The Securities and Exchange Commission (SEC) recently announced that it charged the National Realty Investment Advisors LLC (NRIA) of New Jersey and four of its former executives. The allegations state that the company raised about $600 million from around 2,000 investors, which included 382 retirees who had contributed more than $94 million in savings.
The complaint alleges that fraud started at the beginning of 2018 when NRIA and the four men solicited investors in a nationwide campaign that claimed it would buy and develop properties. They contended that properties would generate profits for a 20% return on the investors’ money.
A classic Ponzi scam
According to the SEC, the four men at NRIA — Daniel Coley O’Brien, of Southampton, New York, Rey E. Grabato II, of Hoboken, New Jersey, Arthur S. Scutaro, of Bloomfield, and Thomas Nicholas Salzano, of Secaucus, New Jersey – used the invested money to pay fake returns to earlier investors. Funds from the scam also went towards purchasing luxury items for the four men and their families. The defendants also used the money to hire reputation management firms tasked with misleading any investors doing their due diligence on the four men and the scam.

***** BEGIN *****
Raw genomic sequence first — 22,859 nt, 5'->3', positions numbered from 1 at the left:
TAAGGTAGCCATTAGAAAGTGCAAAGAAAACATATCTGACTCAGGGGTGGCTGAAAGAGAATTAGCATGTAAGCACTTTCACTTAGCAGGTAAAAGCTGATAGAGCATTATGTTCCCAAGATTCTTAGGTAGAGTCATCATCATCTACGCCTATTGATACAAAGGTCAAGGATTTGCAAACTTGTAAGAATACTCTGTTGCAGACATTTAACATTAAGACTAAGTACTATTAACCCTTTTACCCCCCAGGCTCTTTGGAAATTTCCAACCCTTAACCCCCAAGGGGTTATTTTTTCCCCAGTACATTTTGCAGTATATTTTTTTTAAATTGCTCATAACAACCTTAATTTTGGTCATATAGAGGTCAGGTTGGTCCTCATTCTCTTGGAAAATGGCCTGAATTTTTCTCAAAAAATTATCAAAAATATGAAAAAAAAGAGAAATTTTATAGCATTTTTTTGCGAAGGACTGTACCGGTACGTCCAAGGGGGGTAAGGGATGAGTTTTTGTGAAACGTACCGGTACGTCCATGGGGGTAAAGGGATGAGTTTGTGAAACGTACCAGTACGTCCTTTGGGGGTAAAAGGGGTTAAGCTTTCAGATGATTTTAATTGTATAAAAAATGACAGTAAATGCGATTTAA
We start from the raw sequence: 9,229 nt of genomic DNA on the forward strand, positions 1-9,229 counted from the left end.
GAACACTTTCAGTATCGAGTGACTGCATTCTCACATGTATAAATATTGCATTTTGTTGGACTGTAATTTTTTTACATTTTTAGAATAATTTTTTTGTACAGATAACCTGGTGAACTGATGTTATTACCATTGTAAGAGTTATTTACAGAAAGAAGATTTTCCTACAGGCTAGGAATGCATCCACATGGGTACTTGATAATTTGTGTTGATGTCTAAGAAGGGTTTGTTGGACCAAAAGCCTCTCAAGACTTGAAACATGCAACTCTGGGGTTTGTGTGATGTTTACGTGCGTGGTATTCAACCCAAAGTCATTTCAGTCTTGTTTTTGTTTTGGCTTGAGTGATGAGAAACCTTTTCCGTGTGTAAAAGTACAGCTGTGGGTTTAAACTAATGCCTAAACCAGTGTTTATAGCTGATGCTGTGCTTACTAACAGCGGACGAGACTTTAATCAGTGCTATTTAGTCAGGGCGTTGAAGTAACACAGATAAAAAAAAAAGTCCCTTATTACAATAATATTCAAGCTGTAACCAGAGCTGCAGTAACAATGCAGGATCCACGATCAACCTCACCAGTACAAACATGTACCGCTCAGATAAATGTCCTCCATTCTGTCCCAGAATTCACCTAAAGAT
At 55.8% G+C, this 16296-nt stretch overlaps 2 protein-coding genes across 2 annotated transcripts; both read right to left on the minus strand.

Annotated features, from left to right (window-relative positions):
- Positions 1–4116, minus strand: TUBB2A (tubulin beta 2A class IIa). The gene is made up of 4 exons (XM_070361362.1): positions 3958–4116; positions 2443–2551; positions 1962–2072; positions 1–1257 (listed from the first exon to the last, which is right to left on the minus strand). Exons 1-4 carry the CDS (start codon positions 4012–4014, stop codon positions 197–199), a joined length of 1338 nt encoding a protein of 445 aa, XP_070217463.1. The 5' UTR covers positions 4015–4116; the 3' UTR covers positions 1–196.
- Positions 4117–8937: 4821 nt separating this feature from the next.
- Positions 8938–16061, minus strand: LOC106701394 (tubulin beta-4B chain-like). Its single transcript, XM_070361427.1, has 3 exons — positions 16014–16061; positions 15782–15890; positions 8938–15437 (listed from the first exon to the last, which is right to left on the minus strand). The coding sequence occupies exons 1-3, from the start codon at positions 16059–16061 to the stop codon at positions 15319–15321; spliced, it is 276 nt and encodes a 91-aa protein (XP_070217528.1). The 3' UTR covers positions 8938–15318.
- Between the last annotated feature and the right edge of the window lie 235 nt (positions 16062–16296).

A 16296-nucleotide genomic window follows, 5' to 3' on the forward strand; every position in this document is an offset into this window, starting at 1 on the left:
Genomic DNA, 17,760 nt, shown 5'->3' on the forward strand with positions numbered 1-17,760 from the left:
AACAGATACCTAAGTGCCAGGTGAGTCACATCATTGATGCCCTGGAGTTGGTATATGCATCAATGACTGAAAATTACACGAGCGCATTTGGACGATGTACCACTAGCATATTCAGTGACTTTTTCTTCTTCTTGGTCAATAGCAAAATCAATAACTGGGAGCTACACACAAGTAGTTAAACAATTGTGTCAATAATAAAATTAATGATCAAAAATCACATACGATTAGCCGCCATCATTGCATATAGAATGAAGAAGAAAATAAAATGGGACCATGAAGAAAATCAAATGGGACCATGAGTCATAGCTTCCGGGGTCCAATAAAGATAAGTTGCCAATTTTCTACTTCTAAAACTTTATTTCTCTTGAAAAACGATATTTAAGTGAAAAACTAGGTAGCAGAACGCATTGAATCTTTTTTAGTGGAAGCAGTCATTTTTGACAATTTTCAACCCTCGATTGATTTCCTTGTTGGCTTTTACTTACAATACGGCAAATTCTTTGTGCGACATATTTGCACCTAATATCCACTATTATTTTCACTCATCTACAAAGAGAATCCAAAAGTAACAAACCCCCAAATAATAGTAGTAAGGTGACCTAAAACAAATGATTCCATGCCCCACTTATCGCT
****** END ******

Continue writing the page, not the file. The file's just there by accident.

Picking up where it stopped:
The complaint also contends that the company altered the fund’s financial reports and information when distributing money to investors. It intentionally misled investors into believing that the company and the fund were more financially successful than they were – the company had little revenue. NRIA and the fund filed Chapter 11 bankruptcy earlier this year.
The four men and NRIA are charged with violating the Securities Act and the Securities Exchange Act. The SEC’s complaint seeks injunctions against future violations involving the four men, the company and two relief defendants. There is no announced court date at this time.
Help available to those who identify this behavior
Those involved in or witness these kinds of illegal schemes can blow the whistle by reporting the illegal activity to the SEC. Depending upon the quality of the information provided to investigators, the whistleblower can receive up to 30% of the money collected when the monetary sanctions exceed $1 million. They may also remain anonymous. Those with questions can contact a law firm that protects the client’s best interests as they guide whistleblowers through the process.